Since this is meant to be a year-long project I knew there would be more than this one piece before my year was over. To that end I decided to label this sampler with a numeral one in the center square.

It stayed this way for several days. Then one night I used a single strand of floss and "drew" horizontal lines across the interior. That created a striped effect but it still didn't seem finished to me. I'm learning to utilize Pinterest to troll for ideas and inspiration. I found a stitch on someone's board that looked intriguing. I don't know what it's called but I was able to work it over the horizontal lines and it worked well to give more color and texture to my number one.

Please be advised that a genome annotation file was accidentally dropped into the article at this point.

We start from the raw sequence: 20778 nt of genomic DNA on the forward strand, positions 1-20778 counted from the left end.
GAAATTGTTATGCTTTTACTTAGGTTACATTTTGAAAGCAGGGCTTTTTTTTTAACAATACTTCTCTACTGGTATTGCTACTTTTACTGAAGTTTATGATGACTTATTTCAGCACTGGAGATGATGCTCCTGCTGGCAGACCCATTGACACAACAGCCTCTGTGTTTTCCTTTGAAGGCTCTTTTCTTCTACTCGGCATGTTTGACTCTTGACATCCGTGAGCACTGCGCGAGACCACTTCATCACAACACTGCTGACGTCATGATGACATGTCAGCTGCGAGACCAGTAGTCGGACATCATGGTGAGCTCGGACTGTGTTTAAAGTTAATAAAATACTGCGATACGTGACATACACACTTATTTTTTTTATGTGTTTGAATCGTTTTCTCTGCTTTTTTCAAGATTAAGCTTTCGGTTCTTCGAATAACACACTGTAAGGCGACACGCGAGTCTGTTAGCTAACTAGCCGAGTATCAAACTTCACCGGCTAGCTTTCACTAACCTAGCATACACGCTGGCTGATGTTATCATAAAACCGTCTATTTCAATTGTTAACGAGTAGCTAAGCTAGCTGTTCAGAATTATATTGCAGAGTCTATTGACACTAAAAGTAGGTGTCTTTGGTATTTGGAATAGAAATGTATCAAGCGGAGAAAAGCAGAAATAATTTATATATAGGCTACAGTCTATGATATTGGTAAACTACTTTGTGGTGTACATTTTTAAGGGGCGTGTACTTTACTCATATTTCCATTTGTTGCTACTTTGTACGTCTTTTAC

I love the way the subtle color variation shows up in this little element. Apparently the white background grates on my nerves because I felt compelled to fill this one in as much as I could too!

So that's three squares completed, three in process, and three blank at this point. I'm jumping the gun just a bit and posting this before the actual end of the month because I don't want my faithful readers to think I've completely dropped out of cyber space.  In fact, I may make it a point to post my Bee, Myself and I activities between the 28th and the end of the month from here on out, just because I think it might work better for me. 😉

Sunday, November 19, 2017

SAL in November

After a bit of a dry spell where needlework was concerned I'm suddenly back at it in a big way (relatively speaking of course!). I won't share all the details in this post. Suffice to say that I have a new focus for my Bee, Myself & I effort. If you're interested at all you'll want to watch for a post at the end of the month. 😉